Computer Architecture Term Paper

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Computer architecture covers the design of system software,

such as the operating system (the program that controls the computer), as

well as referring to the combination of hardware and basic software that

links the machines on a computer network. Computer architecture refers to

an entire structure and to the details needed to make it functional. Thus,

computer architecture covers computer systems, microprocessors, circuits,

and system programs. Typically the term does not refer to application

programs, such as spreadsheets or word processing, which are required to

perform a task but not to make the system run.

In designing a computer system, architects consider five major

elements that make up the system's hardware: the arithmetic/logic unit,

control unit, memory, input, and output. The arithmetic/logic unit performs

arithmetic and compares numerical values. The control unit directs the

operation of the computer by taking the user instructions and transforming

them into electrical signals that the computer's circuitry can understand.

The combination of the arithmetic/logic unit and the control unit is called

the central processing unit (CPU). The memory stores instructions and

data. The input and output sections allow the computer to receive and

send data, respectively.

Different hardware architectures are required because of the

specialized needs of systems and users. One user may need a system to

display graphics extremely fast, while another system may have to be

optimized for searching a database or conserving battery power in a laptop

computer.

In addition to the hardware design, the architects must consider

what software programs will operate the system. Software, such as

programming languages and operating systems, makes the details of the

hardware architecture invisible to the user. For example, computers that use

the C programming language or a UNIX operating system may appear the

same from the user's viewpoint, although they use different hardware

architectures.

When a computer carries out an instruction, it proceeds

through five steps. First, the control unit retrieves the instruction from

memory—for example, an instruction to add two numbers. Second, the

control unit decodes the instructions into electronic signals that control the

computer. Third, the control unit fetches the data (the two numbers).

Fourth, the arithmetic/logic unit performs the specific operation (the

addition of the two numbers). Fifth, the control unit saves the result (the

sum of the two numbers).

Early computers used only simple instructions because the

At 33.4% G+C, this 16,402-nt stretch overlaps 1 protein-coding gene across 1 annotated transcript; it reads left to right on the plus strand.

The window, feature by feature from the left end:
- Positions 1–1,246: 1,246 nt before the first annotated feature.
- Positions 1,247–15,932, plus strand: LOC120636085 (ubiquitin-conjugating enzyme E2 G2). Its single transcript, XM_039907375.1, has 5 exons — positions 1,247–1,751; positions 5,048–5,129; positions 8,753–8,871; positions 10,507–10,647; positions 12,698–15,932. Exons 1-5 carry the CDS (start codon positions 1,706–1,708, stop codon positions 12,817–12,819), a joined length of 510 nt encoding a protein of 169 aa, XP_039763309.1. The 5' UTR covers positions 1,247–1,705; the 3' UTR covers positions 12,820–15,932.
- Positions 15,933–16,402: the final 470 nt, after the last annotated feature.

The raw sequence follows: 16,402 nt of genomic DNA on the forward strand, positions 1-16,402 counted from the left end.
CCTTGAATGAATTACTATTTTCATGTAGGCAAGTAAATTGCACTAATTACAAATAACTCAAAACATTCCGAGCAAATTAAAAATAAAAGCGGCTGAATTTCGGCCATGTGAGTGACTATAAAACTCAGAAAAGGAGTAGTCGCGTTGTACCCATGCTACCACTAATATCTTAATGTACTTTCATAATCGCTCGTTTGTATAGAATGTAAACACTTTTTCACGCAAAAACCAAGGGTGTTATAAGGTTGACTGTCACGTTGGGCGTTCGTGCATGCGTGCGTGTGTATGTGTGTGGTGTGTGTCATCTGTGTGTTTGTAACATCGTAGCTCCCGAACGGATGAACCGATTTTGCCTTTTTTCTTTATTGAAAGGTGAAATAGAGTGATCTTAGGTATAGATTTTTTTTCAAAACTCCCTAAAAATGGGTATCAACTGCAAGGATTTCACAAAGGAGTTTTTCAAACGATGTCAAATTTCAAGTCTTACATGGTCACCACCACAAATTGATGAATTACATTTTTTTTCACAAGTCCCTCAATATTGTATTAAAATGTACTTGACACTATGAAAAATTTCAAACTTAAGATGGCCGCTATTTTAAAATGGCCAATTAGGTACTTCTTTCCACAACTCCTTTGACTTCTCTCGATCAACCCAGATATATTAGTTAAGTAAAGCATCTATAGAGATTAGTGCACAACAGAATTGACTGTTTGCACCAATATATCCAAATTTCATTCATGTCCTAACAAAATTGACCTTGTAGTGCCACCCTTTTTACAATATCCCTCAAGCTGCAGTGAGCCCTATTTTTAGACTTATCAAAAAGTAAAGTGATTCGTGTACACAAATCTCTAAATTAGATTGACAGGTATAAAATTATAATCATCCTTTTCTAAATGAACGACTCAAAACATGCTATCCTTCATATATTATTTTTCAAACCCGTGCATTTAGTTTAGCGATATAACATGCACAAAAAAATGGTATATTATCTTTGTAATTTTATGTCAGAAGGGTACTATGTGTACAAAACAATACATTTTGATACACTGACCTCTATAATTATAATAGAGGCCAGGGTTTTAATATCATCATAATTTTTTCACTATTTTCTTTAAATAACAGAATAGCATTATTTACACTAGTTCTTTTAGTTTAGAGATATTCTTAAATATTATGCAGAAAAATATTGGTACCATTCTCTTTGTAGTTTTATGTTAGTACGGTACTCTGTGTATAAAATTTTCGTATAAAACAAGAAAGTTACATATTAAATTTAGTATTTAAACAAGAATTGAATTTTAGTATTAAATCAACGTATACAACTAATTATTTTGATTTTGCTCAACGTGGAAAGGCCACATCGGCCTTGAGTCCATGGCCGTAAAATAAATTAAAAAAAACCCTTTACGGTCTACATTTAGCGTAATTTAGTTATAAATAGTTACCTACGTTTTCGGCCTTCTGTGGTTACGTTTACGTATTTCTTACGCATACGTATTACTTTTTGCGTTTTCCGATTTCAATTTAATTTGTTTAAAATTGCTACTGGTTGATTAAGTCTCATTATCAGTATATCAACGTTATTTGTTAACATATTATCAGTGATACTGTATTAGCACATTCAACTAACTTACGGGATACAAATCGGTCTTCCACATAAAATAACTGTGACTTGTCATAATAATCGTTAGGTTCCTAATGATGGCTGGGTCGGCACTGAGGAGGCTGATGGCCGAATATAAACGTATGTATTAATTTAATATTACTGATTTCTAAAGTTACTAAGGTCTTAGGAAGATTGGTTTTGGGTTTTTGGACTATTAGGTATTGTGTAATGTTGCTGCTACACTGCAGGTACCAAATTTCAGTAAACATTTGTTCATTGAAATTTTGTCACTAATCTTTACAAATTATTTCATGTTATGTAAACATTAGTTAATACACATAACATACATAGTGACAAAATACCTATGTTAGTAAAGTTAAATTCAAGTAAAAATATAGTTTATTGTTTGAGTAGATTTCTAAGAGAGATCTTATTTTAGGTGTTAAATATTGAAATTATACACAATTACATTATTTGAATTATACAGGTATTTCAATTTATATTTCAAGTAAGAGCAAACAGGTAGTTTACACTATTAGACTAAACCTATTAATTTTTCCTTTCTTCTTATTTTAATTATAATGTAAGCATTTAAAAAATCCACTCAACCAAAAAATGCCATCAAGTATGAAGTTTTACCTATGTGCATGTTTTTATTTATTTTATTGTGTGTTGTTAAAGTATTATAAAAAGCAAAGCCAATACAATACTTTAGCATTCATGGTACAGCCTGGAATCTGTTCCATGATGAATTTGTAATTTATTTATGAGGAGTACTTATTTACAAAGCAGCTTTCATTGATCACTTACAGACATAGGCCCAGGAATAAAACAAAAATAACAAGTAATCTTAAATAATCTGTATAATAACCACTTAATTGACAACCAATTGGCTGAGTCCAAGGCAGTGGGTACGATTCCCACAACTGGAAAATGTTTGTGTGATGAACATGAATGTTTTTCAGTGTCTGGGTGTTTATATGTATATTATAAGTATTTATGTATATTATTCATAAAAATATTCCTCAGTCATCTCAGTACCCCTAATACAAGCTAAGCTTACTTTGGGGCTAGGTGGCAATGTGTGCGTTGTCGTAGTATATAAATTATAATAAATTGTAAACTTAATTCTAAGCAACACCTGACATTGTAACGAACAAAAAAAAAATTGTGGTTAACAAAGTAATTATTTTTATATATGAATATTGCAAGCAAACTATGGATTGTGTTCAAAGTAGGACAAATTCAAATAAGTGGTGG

cost of electronics capable of carrying out complex instructions was high.

As this cost decreased in the 1960s, more complicated instructions

became possible. Complex instructions can save time because they make

it unnecessary for the computer to retrieve additional instructions. For

example, if seven operations are combined in one instruction, then six of

the steps that fetch instructions are eliminated and the computer spends

less time processing that operation. Computers that combine several

instructions into a single operation are called complex instruction set

computers.

However, most programs do not often use complex

instructions, but have mostly simple instructions. When these simple

instructions are run on CISC architectures they slow down processing

because each instruction—whether simple or complex—takes longer to

decode in a CISC design. An alternative strategy is to return to designs

that use only simple, single-operation instruction sets and make the most

frequently used operations faster in order to increase overall performance.

Computers that follow this design are called reduced instruction set

computers.

RISC designs are especially fast at the numerical computations

required in science, graphics, and engineering applications. DISC designs

are commonly used for nonnumeric computations because they provide

special instruction sets for handling character data, such as text in a word

processing program. Specialized CISC architectures, called digital signal

processors, exist to accelerate processing of digitized audio and video

signals.

The CPU of a computer is connected to memory and to the

outside world by means of either an open or a closed architecture. An

open architecture can be expanded after the system has been built, usually

by adding extra circuitry, such as a new microprocessor computer chip

connected to the main system. The specifications of the circuitry are made

public, allowing other companies to manufacture these expansion

products.

Closed architectures are usually employed in specialized

computers that will not require expansion—for example, computers that

control microwave ovens. Some computer manufacturers have used closed

architectures so that their customers can purchase expansion circuitry only

from them. This allows the manufacturer to charge more and reduces the

options for the consumer. This sounds good because you make tons of

money this way!

COMPUTER ARCHITECTURE

Bibliography

www.buildersassociation.com

Word Count: 744

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